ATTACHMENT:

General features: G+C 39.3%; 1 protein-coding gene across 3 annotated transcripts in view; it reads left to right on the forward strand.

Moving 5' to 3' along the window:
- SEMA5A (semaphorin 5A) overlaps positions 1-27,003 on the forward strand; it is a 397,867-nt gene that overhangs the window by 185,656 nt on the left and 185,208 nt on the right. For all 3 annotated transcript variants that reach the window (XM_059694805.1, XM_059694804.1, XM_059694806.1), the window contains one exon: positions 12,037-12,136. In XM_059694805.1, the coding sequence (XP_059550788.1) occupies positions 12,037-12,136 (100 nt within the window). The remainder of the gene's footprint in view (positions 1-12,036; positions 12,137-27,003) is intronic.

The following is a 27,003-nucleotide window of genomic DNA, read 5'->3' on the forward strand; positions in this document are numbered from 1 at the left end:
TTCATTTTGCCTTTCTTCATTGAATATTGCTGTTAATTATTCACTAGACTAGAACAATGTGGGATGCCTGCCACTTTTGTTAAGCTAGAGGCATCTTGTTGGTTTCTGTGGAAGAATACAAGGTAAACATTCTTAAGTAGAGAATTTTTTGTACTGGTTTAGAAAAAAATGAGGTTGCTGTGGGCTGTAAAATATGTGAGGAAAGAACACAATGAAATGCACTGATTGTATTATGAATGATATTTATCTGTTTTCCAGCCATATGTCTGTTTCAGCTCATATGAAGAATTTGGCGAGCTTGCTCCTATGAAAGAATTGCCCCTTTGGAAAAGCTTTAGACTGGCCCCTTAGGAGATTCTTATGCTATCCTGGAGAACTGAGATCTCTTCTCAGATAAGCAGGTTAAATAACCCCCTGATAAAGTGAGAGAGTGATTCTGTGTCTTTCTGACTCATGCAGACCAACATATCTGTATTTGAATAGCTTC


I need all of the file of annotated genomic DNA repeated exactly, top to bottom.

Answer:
General features: G+C 39.3%; 1 protein-coding gene across 3 annotated transcripts in view; it reads left to right on the forward strand.

Moving 5' to 3' along the window:
- SEMA5A (semaphorin 5A) overlaps positions 1-27,003 on the forward strand; it is a 397,867-nt gene that overhangs the window by 185,656 nt on the left and 185,208 nt on the right. For all 3 annotated transcript variants that reach the window (XM_059694805.1, XM_059694804.1, XM_059694806.1), the window contains one exon: positions 12,037-12,136. In XM_059694805.1, the coding sequence (XP_059550788.1) occupies positions 12,037-12,136 (100 nt within the window). The remainder of the gene's footprint in view (positions 1-12,036; positions 12,137-27,003) is intronic.

The following is a 27,003-nucleotide window of genomic DNA, read 5'->3' on the forward strand; positions in this document are numbered from 1 at the left end:
TTCATTTTGCCTTTCTTCATTGAATATTGCTGTTAATTATTCACTAGACTAGAACAATGTGGGATGCCTGCCACTTTTGTTAAGCTAGAGGCATCTTGTTGGTTTCTGTGGAAGAATACAAGGTAAACATTCTTAAGTAGAGAATTTTTTGTACTGGTTTAGAAAAAAATGAGGTTGCTGTGGGCTGTAAAATATGTGAGGAAAGAACACAATGAAATGCACTGATTGTATTATGAATGATATTTATCTGTTTTCCAGCCATATGTCTGTTTCAGCTCATATGAAGAATTTGGCGAGCTTGCTCCTATGAAAGAATTGCCCCTTTGGAAAAGCTTTAGACTGGCCCCTTAGGAGATTCTTATGCTATCCTGGAGAACTGAGATCTCTTCTCAGATAAGCAGGTTAAATAACCCCCTGATAAAGTGAGAGAGTGATTCTGTGTCTTTCTGACTCATGCAGACCAACATATCTGTATTTGAATAGCTTC